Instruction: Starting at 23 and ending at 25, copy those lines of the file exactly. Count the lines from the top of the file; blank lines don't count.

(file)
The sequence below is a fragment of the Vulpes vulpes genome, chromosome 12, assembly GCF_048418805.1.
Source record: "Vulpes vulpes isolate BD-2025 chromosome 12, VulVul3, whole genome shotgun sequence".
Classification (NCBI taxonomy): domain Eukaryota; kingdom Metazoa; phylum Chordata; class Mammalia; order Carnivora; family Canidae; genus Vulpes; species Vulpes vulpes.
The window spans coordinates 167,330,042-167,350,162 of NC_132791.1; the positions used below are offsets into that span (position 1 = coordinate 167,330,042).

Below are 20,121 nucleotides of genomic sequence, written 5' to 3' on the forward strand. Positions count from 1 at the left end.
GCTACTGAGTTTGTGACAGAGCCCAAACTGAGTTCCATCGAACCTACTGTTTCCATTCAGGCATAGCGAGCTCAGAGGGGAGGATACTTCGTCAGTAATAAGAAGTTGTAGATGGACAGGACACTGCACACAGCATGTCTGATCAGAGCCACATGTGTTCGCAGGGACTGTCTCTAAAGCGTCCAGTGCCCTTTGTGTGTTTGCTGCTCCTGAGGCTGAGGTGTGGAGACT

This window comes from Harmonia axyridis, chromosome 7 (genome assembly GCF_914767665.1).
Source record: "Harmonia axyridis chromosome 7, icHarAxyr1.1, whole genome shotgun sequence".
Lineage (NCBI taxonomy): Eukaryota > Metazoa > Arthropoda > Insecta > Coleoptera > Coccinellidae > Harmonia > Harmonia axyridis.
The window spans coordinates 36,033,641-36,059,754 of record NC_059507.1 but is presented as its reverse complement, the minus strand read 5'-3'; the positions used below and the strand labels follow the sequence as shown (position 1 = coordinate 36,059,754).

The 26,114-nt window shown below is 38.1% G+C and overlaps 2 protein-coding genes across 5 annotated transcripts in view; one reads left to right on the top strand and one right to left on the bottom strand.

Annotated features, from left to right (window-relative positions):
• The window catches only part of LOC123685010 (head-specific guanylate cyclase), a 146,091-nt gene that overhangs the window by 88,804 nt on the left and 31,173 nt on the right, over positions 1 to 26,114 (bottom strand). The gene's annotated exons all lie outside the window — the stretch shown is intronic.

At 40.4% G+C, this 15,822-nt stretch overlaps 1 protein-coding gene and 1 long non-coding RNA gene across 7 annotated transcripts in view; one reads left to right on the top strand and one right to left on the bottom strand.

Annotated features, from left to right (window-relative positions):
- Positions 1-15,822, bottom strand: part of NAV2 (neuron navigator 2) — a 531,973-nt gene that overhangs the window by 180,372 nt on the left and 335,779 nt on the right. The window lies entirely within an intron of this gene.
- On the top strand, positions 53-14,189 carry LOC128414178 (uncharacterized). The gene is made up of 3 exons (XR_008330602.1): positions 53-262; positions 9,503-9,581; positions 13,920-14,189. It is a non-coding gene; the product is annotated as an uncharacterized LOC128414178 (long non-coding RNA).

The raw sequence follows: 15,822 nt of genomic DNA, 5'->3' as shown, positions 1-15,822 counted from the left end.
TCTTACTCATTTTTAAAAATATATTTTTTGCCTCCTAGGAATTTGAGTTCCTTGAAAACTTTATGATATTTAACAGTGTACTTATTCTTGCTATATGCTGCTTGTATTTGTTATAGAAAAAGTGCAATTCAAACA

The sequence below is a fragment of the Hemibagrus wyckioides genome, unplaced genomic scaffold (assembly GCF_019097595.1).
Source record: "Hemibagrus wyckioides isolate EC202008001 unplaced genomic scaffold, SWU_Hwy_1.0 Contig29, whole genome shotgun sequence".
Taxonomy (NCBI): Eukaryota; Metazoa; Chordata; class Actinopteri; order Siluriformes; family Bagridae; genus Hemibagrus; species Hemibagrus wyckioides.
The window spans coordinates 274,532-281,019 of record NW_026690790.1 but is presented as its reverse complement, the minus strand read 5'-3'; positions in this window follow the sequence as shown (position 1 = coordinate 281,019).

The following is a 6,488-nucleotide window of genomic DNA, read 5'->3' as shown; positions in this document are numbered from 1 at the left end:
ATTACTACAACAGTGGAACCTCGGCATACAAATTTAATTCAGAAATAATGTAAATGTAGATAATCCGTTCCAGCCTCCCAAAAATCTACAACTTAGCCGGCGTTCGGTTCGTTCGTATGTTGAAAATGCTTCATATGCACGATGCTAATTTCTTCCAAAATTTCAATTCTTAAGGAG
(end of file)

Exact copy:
The window spans coordinates 274,532-281,019 of record NW_026690790.1 but is presented as its reverse complement, the minus strand read 5'-3'; positions in this window follow the sequence as shown (position 1 = coordinate 281,019).

The following is a 6,488-nucleotide window of genomic DNA, read 5'->3' as shown; positions in this document are numbered from 1 at the left end:
ATTACTACAACAGTGGAACCTCGGCATACAAATTTAATTCAGAAATAATGTAAATGTAGATAATCCGTTCCAGCCTCCCAAAAATCTACAACTTAGCCGGCGTTCGGTTCGTTCGTATGTTGAAAATGCTTCATATGCACGATGCTAATTTCTTCCAAAATTTCAATTCTTAAGGAG